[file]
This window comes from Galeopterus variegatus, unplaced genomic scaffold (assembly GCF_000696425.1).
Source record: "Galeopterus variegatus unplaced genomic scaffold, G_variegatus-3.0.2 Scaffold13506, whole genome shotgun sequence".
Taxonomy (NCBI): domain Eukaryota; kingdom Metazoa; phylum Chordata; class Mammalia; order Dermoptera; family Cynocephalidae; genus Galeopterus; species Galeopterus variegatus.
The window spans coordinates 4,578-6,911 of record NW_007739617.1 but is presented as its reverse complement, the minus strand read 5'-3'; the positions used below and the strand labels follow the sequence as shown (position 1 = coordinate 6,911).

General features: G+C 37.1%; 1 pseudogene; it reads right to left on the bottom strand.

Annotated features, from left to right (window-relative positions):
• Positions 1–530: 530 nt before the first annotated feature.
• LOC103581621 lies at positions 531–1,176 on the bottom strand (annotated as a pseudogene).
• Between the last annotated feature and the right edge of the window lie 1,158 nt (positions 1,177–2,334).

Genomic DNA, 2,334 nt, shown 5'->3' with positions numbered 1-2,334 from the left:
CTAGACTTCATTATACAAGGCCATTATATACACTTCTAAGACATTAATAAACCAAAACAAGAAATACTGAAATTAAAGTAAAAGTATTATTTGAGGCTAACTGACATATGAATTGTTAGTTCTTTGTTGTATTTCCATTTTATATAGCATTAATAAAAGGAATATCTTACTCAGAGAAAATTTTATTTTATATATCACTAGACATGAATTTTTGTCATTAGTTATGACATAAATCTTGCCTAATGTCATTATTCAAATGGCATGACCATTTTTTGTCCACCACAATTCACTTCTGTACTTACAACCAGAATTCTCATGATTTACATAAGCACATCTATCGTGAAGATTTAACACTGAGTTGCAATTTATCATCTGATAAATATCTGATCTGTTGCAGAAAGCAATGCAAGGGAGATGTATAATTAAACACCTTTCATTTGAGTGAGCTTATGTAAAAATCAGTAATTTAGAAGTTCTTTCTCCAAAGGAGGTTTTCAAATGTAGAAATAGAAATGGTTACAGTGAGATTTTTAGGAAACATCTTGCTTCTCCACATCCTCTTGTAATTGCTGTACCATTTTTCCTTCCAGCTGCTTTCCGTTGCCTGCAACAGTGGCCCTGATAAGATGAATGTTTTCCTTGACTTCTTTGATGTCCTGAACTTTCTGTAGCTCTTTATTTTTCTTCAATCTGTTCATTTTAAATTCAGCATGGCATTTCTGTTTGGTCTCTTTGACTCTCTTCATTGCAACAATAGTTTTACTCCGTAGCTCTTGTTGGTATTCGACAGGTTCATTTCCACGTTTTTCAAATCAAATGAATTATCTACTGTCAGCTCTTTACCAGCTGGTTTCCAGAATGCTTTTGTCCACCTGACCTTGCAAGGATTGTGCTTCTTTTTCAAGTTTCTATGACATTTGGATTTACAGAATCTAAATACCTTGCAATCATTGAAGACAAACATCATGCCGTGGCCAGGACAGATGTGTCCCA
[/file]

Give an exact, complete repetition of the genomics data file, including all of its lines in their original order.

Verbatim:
This window comes from Galeopterus variegatus, unplaced genomic scaffold (assembly GCF_000696425.1).
Source record: "Galeopterus variegatus unplaced genomic scaffold, G_variegatus-3.0.2 Scaffold13506, whole genome shotgun sequence".
Taxonomy (NCBI): domain Eukaryota; kingdom Metazoa; phylum Chordata; class Mammalia; order Dermoptera; family Cynocephalidae; genus Galeopterus; species Galeopterus variegatus.
The window spans coordinates 4,578-6,911 of record NW_007739617.1 but is presented as its reverse complement, the minus strand read 5'-3'; the positions used below and the strand labels follow the sequence as shown (position 1 = coordinate 6,911).

General features: G+C 37.1%; 1 pseudogene; it reads right to left on the bottom strand.

Annotated features, from left to right (window-relative positions):
• Positions 1–530: 530 nt before the first annotated feature.
• LOC103581621 lies at positions 531–1,176 on the bottom strand (annotated as a pseudogene).
• Between the last annotated feature and the right edge of the window lie 1,158 nt (positions 1,177–2,334).

Genomic DNA, 2,334 nt, shown 5'->3' with positions numbered 1-2,334 from the left:
CTAGACTTCATTATACAAGGCCATTATATACACTTCTAAGACATTAATAAACCAAAACAAGAAATACTGAAATTAAAGTAAAAGTATTATTTGAGGCTAACTGACATATGAATTGTTAGTTCTTTGTTGTATTTCCATTTTATATAGCATTAATAAAAGGAATATCTTACTCAGAGAAAATTTTATTTTATATATCACTAGACATGAATTTTTGTCATTAGTTATGACATAAATCTTGCCTAATGTCATTATTCAAATGGCATGACCATTTTTTGTCCACCACAATTCACTTCTGTACTTACAACCAGAATTCTCATGATTTACATAAGCACATCTATCGTGAAGATTTAACACTGAGTTGCAATTTATCATCTGATAAATATCTGATCTGTTGCAGAAAGCAATGCAAGGGAGATGTATAATTAAACACCTTTCATTTGAGTGAGCTTATGTAAAAATCAGTAATTTAGAAGTTCTTTCTCCAAAGGAGGTTTTCAAATGTAGAAATAGAAATGGTTACAGTGAGATTTTTAGGAAACATCTTGCTTCTCCACATCCTCTTGTAATTGCTGTACCATTTTTCCTTCCAGCTGCTTTCCGTTGCCTGCAACAGTGGCCCTGATAAGATGAATGTTTTCCTTGACTTCTTTGATGTCCTGAACTTTCTGTAGCTCTTTATTTTTCTTCAATCTGTTCATTTTAAATTCAGCATGGCATTTCTGTTTGGTCTCTTTGACTCTCTTCATTGCAACAATAGTTTTACTCCGTAGCTCTTGTTGGTATTCGACAGGTTCATTTCCACGTTTTTCAAATCAAATGAATTATCTACTGTCAGCTCTTTACCAGCTGGTTTCCAGAATGCTTTTGTCCACCTGACCTTGCAAGGATTGTGCTTCTTTTTCAAGTTTCTATGACATTTGGATTTACAGAATCTAAATACCTTGCAATCATTGAAGACAAACATCATGCCGTGGCCAGGACAGATGTGTCCCA